I have to say, this art I am about to share with you is funny, uplifting, profound and extraordinarily beautiful. These clever photographs are the combined work of Candian-Italian Tony Luciani and his 91 year old mother, Mrs. Luciani.
Tony does the camera work, the technical stuff. But his mother, a sufferer from dementia, is the one that brings everything to life. She is the one that provides the zip, the energy, the humor and the pathos of the artwork. She turns her son's talent into little masterpieces that provoke all kinds of responses from our souls. Have a deep look at these wonderful images of age and youth, and just see what reactions strike you.
Tony began his art career as a painter who had only used his camera to provide photographic material, which he would later base his paintings upon. This all changed for him in 2013, when he finally bought a high quality DSLR camera. At that point he began to realize the stunning potential of what he had been neglecting, something that would have a more personal echo a year later.
In 2014 his aged mother's situation grew grave. Aged 90 she was increasingly unable to live her life independently. So, taking on the duties she would now be relinquishing, Tony started doing the cooking, the cleaning and becoming his mother's full time caretaker. Watching her descend so drastically like this affected Tony profoundly. But he had an idea...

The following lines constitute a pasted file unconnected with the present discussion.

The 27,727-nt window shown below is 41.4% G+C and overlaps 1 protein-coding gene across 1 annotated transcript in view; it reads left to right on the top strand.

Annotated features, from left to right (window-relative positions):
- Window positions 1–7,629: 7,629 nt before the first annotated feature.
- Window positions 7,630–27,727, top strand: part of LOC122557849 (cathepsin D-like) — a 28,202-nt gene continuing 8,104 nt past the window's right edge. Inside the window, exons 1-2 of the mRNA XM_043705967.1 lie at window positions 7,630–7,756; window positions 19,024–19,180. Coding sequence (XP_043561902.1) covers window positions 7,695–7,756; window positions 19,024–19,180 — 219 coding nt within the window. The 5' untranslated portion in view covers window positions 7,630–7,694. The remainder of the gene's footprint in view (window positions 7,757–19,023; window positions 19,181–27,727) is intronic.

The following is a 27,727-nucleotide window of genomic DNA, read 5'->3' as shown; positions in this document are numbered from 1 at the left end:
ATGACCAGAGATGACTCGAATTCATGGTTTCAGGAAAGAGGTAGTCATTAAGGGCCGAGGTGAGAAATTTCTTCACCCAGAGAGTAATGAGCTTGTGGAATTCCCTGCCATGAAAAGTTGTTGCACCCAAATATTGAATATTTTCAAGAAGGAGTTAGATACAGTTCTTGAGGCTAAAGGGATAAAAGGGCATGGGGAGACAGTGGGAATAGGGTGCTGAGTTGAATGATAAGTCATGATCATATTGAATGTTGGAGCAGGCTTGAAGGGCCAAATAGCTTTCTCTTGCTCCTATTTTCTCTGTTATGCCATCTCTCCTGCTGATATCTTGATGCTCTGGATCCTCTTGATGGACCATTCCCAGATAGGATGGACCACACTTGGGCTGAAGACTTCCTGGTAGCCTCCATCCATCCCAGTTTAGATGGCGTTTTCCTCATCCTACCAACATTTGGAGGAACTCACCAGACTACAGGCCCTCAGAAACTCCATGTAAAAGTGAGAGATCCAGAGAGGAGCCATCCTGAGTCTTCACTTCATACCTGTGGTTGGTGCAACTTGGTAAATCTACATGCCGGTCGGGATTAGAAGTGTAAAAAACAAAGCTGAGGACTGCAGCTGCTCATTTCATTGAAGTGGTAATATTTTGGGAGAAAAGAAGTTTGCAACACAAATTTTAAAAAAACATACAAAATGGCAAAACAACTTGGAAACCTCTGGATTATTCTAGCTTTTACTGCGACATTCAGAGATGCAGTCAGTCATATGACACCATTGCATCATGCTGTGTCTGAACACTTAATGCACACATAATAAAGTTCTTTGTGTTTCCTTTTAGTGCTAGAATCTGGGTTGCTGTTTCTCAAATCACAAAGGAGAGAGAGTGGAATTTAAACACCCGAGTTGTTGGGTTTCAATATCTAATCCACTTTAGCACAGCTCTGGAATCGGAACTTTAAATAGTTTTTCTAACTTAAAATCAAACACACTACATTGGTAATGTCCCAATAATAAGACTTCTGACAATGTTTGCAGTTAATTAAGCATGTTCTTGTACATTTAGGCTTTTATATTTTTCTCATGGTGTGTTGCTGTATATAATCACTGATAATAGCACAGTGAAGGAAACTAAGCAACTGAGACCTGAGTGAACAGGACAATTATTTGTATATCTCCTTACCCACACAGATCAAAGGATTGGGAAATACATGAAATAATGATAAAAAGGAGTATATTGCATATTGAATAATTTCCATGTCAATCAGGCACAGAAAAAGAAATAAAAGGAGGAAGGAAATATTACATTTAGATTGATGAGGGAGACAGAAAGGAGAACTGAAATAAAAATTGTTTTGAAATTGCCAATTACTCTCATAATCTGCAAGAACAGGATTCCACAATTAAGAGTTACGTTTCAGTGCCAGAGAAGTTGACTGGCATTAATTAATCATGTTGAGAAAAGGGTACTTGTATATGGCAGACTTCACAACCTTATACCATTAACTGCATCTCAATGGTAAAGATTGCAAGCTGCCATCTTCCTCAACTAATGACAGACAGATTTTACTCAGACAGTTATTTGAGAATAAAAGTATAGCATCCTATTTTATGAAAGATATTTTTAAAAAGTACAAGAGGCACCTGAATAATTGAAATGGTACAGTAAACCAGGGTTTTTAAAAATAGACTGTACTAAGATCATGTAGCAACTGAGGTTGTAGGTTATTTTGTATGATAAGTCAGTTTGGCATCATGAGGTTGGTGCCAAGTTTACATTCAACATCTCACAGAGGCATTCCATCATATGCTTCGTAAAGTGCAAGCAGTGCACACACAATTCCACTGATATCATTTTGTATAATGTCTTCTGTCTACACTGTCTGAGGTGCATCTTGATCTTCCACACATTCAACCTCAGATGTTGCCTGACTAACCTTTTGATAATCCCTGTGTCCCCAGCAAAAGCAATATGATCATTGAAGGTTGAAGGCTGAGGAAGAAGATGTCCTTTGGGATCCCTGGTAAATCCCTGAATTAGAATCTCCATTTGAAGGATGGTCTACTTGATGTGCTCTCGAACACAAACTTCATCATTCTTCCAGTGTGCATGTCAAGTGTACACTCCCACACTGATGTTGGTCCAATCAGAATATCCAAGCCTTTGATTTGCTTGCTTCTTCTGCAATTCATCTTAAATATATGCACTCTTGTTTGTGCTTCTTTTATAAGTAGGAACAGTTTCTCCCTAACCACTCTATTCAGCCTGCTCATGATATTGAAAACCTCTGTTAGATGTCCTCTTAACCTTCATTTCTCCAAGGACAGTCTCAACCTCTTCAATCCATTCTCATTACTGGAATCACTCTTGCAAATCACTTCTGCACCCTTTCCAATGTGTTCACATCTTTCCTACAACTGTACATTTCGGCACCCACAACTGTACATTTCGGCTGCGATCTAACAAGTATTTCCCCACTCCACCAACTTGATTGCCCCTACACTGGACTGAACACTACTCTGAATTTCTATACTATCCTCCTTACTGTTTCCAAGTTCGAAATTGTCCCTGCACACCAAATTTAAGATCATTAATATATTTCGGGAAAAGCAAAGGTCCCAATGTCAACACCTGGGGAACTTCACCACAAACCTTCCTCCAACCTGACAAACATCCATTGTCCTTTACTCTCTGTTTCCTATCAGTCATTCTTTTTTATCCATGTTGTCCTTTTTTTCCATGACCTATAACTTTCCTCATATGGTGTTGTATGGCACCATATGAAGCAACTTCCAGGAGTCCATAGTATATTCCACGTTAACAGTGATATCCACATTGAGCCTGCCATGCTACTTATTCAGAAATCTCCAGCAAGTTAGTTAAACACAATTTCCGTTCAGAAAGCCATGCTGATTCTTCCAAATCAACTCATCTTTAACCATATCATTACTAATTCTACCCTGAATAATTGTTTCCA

Tony, always looking for an artistic solution, began to encourage Mrs. Luciani to model for him. It was a relatively slow process, but perhaps because of their strong relationship they stuck to it. Eventually, the mother and son team were creating unique artworks. Works like these are more than a personal tribute to his mother's life, since the effort is entirely collaborative. His mother had found a way to deal with her aging.
The results are striking and so very fun. They are artistic testaments to the vigor of life. Life is wonderful at any age. If anything, like a second childhood, there is something innocent and sincere about these portraits, due to the fragility and humility of the subject. Combined with the humor, this makes for a somewhat bittersweet collection of art, that effects the mirroring of life's ups and downs.
Tony shares his work on the internet, and he is very moved by the feedback he and his mother are receiving. He says: 'these images have struck a chord with many individuals. Life is not about waiting to die. It's about wanting to live.'